Sometimes it takes time to see something clearly. This is especially true in writing a book. Book writing, even non-fiction book writing, is voodoo magic. It is a pot of incantations out of which emerges the animal with which one must wrestle in mornings, afternoons, evenings and dreams.

Book writing begins under reasonable control. A proposal emerges. The proposal includes a table of contents; the table of contents is pushed this way and that by, if you are lucky, an […]

By |December 27th, 2014|Books, Explainer|0 Comments

Happy Holidays from Your Wild Life!

Want a chance to win a custom Your Wild Life 2014 ornament? We’ve got a little holiday cheer to share in the form of handmade wooden ornaments inspired by the Arthropods of Our Homes project and the crafts of summer camp. Comment on this blog post with a story about the bugs you’ve seen in and around your home (if you’re having trouble giving those bugs a name, refer to this handy guide to identify the common insects) and we’ll randomly select a commenter to receive one of these custom ornaments to adorn your home on midnight December 31, […]

By |December 24th, 2014|Your Wild Life Team|0 Comments

A Whole New Way of Doing Citizen Science, Maybe

Some parts of science are boring. Some are tedious. Some seem as though they will never end. It is these parts of science we tend to try to enlist the public in helping with.

You can, of course, listen for birds as part of the Breeding Bird Survey, count butterflies as part of the 4th of July butterfly counts, or set out cookie crumbs to collect urban ants for our School of Ants project. These endeavors are delightful ways to engage nature. They are also relatively easy ways to participate in science. But in collecting and contributing these […]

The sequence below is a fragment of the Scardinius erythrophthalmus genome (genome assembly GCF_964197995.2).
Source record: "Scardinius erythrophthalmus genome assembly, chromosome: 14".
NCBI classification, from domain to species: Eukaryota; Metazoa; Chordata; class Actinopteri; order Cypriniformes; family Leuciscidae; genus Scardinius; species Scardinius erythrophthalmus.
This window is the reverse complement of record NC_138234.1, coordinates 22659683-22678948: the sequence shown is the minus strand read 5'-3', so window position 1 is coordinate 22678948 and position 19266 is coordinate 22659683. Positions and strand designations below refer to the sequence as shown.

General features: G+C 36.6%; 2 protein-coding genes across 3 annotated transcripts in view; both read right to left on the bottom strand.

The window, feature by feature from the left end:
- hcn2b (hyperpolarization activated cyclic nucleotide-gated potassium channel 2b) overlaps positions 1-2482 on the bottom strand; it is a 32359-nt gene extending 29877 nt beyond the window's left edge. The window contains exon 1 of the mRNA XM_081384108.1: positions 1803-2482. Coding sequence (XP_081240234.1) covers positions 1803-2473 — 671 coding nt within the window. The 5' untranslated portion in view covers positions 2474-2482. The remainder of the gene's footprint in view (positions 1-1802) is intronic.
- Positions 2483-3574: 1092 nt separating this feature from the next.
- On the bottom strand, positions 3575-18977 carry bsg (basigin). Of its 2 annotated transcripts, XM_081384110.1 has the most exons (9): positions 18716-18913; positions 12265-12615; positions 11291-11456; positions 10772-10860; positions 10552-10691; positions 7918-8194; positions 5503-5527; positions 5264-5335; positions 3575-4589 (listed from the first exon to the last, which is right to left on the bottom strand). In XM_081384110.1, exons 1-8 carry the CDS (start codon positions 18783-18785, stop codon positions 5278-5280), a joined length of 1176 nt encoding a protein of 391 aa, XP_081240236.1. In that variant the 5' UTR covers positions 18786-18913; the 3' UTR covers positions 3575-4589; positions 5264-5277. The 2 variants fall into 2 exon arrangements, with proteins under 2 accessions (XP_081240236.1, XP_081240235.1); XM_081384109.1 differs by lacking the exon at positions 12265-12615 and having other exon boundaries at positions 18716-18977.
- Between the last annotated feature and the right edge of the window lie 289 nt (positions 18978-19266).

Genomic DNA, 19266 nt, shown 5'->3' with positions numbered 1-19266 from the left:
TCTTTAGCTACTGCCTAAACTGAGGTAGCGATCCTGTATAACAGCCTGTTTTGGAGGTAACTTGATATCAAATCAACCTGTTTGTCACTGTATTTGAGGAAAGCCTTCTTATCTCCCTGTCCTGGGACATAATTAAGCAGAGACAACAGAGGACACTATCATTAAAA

By |December 19th, 2014|Homes, Participate, Wild Life of Our Home|1 Comment

NestWatch Lesson Plan Now Available

Expanding on our work with Students Discover, we will be rolling out several new citizen science-based lesson plans over the next couple of months on our Education page. We’ve focused on global, long-running citizen science projects and have worked closely with educators to create lesson plans aligned to Next Generation Science Standards.

Our goals are simple:

  • Engage students in citizen science so they have opportunities to:
    • Participate in authentic scientific research.
    • Feel ownership over their learning.
    • Be part of a growing community of citizen scientists.
    • Improve scientific literacy by understanding the process of science rather than just memorizing facts or doing canned science experiments wherein we […]
By |December 15th, 2014|Education|2 Comments

Before They Were Scientists: Corrie Moreau

Corrie Moreau grew up a city kid in the South. In middle school, she was on the dance team and marched in Mardi Gras parades while looking for ants in the cracks of the sidewalk outside her apartment. Read on to learn how she took her childhood love of ants and turned it into her full-time career, how she engages girls in science at The Field Museum and how her parents fostered confidence and creativity in her from a young age onward.

Lea: Where were you in middle school?

Corrie: I grew up in Louisiana. For me, the most awesome part […]

By |December 12th, 2014|Before They Were Scientists, Education|1 Comment